However, besides the sound and wide spread recovery, an important feature of the global environment is the generally subdued inflation, not always in line with the model-based forecasts and standard empirical findings. In this view, the flattening of the Phillips curve based on current economic data, points to possible altering of the standard relation between the economic cycle and inflation, raising discussion on one of the basic empirical findings in the macroeconomics in the academic and central banking community. The subdued inflation nowadays is mainly due to global factors that are not exclusively related to the commodity prices fluctuations, but also to the impacts of the globalization of production and digitalization of trade worldwide, both having impact on competition and prices in each economy. In such surrounding of prolonged lower inflation, the re-assessment of the time lag in affecting the inflation as well as the inflation measurement, the outlook of inflation expectations and their possible de-anchoring are to be considered.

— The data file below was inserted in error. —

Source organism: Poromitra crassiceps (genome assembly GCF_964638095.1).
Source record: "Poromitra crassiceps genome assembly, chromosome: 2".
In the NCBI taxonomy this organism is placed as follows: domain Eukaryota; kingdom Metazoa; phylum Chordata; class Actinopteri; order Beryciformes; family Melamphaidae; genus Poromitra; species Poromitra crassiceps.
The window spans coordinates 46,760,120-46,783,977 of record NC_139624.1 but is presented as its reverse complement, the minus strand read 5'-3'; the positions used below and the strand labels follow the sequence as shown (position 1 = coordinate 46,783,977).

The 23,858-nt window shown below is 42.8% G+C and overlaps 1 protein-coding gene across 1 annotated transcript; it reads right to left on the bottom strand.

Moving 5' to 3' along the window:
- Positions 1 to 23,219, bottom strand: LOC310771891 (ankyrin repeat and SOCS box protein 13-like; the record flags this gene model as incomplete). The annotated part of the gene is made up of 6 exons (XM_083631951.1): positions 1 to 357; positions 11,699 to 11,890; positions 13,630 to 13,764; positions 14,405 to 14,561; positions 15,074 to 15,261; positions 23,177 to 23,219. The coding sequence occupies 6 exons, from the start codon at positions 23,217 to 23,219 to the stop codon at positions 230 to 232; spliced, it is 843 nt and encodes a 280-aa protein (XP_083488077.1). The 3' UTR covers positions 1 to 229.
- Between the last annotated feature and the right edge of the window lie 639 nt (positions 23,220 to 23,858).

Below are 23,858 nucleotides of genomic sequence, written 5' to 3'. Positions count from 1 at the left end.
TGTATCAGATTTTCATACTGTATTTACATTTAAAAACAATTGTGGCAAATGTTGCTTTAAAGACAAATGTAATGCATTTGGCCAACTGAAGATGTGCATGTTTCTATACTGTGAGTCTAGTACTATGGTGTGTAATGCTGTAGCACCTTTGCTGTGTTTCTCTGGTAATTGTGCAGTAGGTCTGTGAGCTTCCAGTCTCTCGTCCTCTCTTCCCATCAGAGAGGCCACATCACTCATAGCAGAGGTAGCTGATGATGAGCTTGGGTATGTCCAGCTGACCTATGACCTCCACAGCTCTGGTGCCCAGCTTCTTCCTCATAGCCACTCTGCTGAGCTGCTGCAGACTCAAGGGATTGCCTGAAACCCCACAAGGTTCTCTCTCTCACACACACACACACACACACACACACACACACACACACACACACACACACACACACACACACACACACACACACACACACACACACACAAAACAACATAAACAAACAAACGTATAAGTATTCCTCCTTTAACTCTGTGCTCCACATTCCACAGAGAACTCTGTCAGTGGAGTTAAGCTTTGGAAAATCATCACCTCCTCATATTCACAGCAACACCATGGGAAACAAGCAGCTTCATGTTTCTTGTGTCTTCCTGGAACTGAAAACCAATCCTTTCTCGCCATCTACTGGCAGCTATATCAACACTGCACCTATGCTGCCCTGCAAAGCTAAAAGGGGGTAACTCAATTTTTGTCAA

The current economic developments and outlook point to new a global cycle and the need of gradual normalization of monetary policy. Gradual approach is required to avoid the so-called "taper tantrum" episodes that financial markets have already experienced during the US tapering. A stronger and clear monetary policy communication should be in favor of preparing market agents for the future monetary policy changes and smother reaction when they take place.

The monetary policy normalization in advanced economies could produce different impacts for emerging economies and their monetary policy. Any capital outflows would be highly dependent on the size and structure of the financial liabilities, especially regarding the existence of interest rate sensitive capital flows, that is not always the case in emerging economies with lower level of financial integration, where more usual are the direct investment, trade credits and banking sector capital flows. On the other hand, the more restrictive financial conditions in advanced economies in a medium run could eventually lead to lower external demand in the emerging economies. The impacts on the fiscal policy are more serious, implying stricter conditions for external budget financing, signaling the need to start or continue with fiscal consolidation, in the emerging economies where it has already started. Having in mind country specific reasons, monetary policy normalization in emerging economies may come with different lag.